Global Compact Network Singapore (GCNS) and National Trades Union Congress (NTUC) will hold a special 2-hour invitation only Roundtable discussion for SMEs and Startups on 28 August 2017.
Join us for an evening of insightful discussion with fellow C-Suites and decision-makers on the challenges in adopting corporate sustainability for SMEs and Startups, and the investment and business opportunities in this emerging area!
Panellists for the event are:
Mr. Wilson Ang, Executive Director, GCNS
Mr. Vivek Kumar, NTUC Assistant Director-General and Director, U Associate
Ms. Janet Neo, Head of Corporate Sustainability, Fuji Xerox Asia Pacific
Representative from Institutional Investors
They will discuss the impact of corporate sustainability on the changing workforce landscape, and where business and investment opportunities lie.
|6.00pm||Registration and Networking|
|6.30pm||Welcome by Mr Wilson Ang, Executive Director, GCNS
Sharing Session by Panel
|7.50pm||Q&A with Panel|
|8.30pm||End of Event|
This exclusive event is open to C-Suites and decision-makers of SMEs and Startups, and limited to the first 40 sign-ups. Click here to register and secure your space!
Registration closes on 23 August 2017 (Wednesday).
Global Compact Network Singapore and Singapore Business Federation recently held a standing networking series on 28 July 2017, on "Business Opportunities at the Bottom of the Pyramid (BoP)". Guest speaker, Mr Jack Sim, shared on the market opportunities that lie at the bottom of the pyramid, how companies can engage with BoP communities and the role of different stakeholders including NGOs in brining about sustainable development for all.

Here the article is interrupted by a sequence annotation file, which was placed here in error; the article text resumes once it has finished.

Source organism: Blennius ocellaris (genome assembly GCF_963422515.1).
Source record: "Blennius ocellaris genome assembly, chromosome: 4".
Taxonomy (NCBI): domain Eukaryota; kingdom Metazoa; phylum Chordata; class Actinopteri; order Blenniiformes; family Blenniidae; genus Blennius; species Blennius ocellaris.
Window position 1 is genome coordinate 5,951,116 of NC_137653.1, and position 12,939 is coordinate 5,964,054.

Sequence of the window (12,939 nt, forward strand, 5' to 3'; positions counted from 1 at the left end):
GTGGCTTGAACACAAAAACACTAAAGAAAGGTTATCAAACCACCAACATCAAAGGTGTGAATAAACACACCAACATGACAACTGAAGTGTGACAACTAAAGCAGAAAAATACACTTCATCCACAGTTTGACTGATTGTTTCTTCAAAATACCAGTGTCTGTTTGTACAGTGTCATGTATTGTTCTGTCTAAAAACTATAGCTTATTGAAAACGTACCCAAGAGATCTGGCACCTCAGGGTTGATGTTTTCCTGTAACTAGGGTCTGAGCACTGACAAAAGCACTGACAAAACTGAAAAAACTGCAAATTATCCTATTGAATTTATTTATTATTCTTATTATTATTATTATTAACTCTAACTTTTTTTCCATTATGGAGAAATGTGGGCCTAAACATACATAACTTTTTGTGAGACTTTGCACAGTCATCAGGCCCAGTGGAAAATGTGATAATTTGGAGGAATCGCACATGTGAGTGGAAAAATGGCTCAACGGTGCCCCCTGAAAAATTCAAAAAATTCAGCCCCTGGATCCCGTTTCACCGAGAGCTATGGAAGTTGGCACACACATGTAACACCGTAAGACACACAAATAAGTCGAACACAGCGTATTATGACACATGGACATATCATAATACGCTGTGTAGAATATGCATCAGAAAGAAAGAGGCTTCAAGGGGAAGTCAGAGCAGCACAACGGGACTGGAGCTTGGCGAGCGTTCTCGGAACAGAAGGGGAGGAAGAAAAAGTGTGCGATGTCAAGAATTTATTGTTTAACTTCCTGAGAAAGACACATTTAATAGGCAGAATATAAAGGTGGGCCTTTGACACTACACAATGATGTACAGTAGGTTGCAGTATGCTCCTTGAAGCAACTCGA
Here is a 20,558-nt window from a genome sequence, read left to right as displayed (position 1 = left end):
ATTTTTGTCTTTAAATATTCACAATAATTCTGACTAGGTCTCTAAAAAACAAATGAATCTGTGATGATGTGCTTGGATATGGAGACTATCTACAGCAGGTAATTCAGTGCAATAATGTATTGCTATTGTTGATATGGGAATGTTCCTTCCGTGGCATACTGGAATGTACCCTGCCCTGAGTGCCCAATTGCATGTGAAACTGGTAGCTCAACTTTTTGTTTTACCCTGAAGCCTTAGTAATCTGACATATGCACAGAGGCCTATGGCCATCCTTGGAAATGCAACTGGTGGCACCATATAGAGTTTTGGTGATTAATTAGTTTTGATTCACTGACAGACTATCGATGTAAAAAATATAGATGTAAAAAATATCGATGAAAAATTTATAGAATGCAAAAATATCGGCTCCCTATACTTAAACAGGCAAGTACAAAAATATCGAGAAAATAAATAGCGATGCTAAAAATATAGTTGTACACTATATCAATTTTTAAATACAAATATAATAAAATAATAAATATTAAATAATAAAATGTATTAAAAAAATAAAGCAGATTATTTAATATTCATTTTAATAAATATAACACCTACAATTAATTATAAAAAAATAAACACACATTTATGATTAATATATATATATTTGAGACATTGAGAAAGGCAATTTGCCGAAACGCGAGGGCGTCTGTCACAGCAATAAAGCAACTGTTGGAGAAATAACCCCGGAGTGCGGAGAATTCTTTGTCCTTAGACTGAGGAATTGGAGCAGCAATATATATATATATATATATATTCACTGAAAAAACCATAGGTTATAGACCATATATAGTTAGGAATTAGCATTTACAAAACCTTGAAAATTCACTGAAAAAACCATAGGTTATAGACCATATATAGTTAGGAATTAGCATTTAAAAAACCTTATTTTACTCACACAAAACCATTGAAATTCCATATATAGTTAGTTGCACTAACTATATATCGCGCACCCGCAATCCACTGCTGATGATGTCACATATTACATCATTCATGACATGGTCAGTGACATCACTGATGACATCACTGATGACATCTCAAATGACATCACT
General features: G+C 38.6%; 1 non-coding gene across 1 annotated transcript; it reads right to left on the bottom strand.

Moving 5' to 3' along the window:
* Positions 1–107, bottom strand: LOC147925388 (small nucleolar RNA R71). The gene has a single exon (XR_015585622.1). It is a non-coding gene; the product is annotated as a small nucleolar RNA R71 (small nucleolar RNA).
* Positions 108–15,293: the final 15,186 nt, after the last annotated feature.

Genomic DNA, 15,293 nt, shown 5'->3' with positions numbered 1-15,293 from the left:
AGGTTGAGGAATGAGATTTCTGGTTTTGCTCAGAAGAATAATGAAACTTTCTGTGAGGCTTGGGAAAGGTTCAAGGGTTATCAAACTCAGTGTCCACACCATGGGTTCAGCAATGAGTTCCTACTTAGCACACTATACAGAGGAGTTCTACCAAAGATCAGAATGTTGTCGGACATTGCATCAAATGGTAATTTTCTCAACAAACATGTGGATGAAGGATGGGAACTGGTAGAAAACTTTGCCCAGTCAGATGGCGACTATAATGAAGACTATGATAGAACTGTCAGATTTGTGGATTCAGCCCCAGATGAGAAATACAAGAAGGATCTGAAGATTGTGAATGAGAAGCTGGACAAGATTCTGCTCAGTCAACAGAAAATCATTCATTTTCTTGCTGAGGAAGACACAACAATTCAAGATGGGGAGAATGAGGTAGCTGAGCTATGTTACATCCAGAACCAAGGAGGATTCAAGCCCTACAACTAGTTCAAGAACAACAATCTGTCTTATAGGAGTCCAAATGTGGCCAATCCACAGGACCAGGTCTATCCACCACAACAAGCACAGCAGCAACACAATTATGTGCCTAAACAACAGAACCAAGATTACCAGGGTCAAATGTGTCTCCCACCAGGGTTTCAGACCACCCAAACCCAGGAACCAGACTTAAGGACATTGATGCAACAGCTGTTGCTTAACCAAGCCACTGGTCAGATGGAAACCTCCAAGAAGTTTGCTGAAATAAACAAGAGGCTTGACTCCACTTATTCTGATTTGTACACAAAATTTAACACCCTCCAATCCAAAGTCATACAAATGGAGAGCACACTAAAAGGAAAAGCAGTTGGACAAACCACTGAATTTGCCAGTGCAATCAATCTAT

The world economic pyramid is divided into three parts; the affluent consumers enjoying an annual per capita income in excess of US$20,000 at the top, the middle class population and the bottom of the pyramid that features the largest, yet poorest people surviving on less than USD$1,500 per year. There is a common view that due to the vast difference in purchasing power, the BoP is not a viable market for global firms. However, contratian view and experience of some multi-nationals demonstrate that in reality, the BoP represents a multitrillion-dollar market owing to its sheer size.
The needs of the people at the BoP is massive, ranging from clean drinking water to solar energy and all enterprises should start learning how to serve these 4 billion new customers. Companies that want to tap into this market segment must strike a balance between profit-creation and value-creation for BoP consumers i.e. they need to be viewed as market with specific needs of their own. The business strategy must be geared towards the development of products and services that address the fundamental problems of poverty and sustainable development. BoP communities ought to be regarded as business partners, not just passive consumers.
Some of the questions addressed during the event were:
- What are the kind of opportunities that businesses can tap on in the BoP market segment in Asia using tangible examples
- What are the more effective ways to engage with BoP communities so as to best understand their needs
- How do I get started in a business that targets the BoP nd what are the available support to tap on
- Apart from commercial aspects, why must businesses in Singapore be concerned about BoP communities especially given that the Singapore society is reasonably well developed
Special thanks to our collaborators, World Toilet Organisation and BoP Hub, and Asian Venture Network Philanthrophy (AVPN) for their support.